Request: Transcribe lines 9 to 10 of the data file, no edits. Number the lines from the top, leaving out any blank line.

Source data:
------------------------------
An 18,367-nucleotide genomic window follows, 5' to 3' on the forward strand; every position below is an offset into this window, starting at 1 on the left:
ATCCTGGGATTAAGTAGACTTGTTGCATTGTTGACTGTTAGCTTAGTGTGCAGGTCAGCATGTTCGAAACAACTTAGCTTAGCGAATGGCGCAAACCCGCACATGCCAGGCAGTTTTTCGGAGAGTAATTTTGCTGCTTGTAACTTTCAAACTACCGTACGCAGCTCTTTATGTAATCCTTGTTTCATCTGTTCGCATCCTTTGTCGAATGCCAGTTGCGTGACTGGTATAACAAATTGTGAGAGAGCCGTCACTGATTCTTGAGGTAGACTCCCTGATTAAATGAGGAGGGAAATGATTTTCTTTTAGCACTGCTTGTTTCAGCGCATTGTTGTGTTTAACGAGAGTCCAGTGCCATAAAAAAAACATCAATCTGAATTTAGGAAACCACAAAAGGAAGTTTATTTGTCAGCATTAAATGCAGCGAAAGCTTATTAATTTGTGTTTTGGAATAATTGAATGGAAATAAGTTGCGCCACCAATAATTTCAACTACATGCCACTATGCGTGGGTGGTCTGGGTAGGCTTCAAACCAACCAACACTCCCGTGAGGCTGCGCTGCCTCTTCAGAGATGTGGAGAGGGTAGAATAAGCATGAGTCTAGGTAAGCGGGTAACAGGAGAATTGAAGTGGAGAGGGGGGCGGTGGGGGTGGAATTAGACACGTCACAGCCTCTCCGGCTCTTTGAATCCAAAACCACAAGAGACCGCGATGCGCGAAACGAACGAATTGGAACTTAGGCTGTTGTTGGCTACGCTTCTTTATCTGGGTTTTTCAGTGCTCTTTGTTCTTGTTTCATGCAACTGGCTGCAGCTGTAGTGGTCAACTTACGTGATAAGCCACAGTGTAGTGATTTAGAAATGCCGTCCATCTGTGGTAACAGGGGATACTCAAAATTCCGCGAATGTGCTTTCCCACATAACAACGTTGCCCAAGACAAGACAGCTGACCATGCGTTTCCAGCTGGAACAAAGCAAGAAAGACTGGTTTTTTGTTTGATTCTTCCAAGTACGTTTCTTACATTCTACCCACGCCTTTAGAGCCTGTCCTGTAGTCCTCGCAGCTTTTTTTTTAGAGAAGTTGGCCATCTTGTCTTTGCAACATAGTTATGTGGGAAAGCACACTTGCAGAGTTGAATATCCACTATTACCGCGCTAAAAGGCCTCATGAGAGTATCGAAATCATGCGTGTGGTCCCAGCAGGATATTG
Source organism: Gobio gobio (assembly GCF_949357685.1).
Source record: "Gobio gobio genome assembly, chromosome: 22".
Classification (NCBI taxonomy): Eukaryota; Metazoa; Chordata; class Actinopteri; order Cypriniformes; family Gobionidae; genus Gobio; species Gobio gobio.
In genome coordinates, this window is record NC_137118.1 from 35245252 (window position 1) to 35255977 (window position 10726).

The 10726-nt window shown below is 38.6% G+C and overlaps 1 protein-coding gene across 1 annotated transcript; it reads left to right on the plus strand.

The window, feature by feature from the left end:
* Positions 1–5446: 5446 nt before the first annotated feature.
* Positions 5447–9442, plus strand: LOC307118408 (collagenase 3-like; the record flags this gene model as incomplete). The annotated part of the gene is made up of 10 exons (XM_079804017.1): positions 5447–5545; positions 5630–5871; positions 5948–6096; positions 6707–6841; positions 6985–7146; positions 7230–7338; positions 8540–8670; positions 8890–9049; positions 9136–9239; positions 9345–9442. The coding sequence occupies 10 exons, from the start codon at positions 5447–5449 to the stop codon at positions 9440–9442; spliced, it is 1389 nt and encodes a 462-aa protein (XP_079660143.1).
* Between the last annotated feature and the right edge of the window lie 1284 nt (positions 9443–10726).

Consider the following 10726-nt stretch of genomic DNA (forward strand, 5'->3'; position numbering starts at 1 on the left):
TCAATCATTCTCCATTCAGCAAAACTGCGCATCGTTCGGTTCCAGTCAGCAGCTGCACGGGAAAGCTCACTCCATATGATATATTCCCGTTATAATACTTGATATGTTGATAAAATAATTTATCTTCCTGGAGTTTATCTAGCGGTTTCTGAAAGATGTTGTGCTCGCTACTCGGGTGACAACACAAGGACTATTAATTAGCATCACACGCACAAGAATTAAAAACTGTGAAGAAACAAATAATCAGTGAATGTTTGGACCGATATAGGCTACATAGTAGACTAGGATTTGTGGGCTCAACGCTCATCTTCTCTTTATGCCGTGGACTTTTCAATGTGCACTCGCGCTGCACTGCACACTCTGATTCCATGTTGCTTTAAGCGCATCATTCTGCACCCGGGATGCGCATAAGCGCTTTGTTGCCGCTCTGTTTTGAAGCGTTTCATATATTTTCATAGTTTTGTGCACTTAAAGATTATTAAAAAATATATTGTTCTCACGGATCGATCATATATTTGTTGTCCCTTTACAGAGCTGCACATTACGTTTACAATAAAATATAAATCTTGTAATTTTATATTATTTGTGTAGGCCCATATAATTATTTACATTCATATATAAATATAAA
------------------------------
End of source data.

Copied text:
* Positions 1–5446: 5446 nt before the first annotated feature.
* Positions 5447–9442, plus strand: LOC307118408 (collagenase 3-like; the record flags this gene model as incomplete). The annotated part of the gene is made up of 10 exons (XM_079804017.1): positions 5447–5545; positions 5630–5871; positions 5948–6096; positions 6707–6841; positions 6985–7146; positions 7230–7338; positions 8540–8670; positions 8890–9049; positions 9136–9239; positions 9345–9442. The coding sequence occupies 10 exons, from the start codon at positions 5447–5449 to the stop codon at positions 9440–9442; spliced, it is 1389 nt and encodes a 462-aa protein (XP_079660143.1).